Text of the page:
Scene in the House of Commons [From the Court Journal]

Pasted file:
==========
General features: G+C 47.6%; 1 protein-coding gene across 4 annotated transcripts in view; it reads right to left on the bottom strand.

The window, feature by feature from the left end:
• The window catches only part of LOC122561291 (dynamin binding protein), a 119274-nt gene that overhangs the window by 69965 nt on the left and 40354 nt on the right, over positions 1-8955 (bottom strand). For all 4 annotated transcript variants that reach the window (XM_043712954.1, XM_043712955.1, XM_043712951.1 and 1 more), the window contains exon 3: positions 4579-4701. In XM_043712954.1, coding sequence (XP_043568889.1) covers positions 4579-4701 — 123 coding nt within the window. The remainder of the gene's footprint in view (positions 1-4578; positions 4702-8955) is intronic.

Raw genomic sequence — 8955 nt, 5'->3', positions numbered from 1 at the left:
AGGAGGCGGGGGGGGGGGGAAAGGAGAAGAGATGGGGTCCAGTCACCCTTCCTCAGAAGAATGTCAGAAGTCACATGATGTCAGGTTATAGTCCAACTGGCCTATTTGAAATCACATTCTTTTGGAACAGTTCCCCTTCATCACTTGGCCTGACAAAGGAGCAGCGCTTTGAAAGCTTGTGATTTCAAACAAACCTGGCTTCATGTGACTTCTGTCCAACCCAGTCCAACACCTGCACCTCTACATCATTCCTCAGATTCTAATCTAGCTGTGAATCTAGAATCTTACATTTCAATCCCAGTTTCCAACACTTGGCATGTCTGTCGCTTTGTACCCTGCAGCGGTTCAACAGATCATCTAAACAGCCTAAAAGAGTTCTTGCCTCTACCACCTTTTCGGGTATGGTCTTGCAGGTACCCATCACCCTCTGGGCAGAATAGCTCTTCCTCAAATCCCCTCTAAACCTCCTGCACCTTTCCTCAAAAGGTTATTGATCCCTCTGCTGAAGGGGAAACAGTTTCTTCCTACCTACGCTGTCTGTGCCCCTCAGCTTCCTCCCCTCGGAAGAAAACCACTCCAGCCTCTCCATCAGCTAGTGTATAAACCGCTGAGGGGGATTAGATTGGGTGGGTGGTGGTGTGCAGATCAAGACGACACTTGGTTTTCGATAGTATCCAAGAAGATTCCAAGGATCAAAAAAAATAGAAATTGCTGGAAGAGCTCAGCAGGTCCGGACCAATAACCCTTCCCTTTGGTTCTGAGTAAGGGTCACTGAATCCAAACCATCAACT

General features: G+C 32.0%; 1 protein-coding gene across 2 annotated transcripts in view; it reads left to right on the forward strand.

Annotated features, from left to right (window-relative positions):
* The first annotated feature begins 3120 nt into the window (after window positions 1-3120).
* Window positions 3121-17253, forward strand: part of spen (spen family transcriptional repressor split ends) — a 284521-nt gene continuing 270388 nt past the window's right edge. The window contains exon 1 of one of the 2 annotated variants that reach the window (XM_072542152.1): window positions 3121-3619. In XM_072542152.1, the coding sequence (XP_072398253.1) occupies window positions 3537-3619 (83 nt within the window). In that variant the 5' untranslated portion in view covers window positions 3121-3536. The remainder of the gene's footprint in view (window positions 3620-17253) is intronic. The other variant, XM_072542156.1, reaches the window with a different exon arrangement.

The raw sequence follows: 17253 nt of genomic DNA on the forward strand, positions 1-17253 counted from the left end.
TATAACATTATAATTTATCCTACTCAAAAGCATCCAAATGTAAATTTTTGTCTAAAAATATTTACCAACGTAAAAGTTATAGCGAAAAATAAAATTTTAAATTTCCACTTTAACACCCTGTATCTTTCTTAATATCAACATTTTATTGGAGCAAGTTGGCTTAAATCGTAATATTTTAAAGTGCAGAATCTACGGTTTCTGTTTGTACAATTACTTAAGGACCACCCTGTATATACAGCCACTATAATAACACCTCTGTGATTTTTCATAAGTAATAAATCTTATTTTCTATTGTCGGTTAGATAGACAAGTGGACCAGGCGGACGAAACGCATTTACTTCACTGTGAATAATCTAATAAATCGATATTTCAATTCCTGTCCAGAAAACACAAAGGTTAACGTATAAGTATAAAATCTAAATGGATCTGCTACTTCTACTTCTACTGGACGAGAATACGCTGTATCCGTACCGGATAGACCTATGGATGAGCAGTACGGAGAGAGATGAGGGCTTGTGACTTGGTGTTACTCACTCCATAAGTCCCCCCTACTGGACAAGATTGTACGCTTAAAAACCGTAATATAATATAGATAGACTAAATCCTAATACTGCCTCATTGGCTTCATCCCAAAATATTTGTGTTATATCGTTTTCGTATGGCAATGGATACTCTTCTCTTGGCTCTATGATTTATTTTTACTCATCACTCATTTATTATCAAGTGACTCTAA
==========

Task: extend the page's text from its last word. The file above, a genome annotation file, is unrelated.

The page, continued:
The honorable and learned member for Westminster, Sir De Lacy Evans, who has fought Many brilliant battles in Spain, and who invaded the Crimea without loss of life or limb, measured his full length on the floor of the House of Commons, the other evening, in a very distressing and undignified manner. The honorable and gallant gentleman was passing in front of the Treasury Bench, when his spurs got entangled, some way or other, in the long legs of the Right Honorable F. Peel, the Financial Secretary to the Treasury, and the result was that he lost his balance and sprawled over the feet of the whole Cabinet! Lord Palmerston most fortunately managed to get his legs out of the way in time, and escaped disaster, but Mr. Milner Gibson and the Chancellor of the Exchequer were sadly spurred although they good-naturedly picked up the member for Westminster and set him upright. Mr. Frederick Peel rubbed his shins, as well he might—an operation which occasioned no small amount of amusement to the occupants of the Treasury Bench opposite. For the future, it is clear that Sir De Lacy must either abandon the use of spurs in the House of Commons, or Mr. Frederick Peel must keep his legs out of the way. The former, we scarcely say, is far more easy of accomplishment than the latter.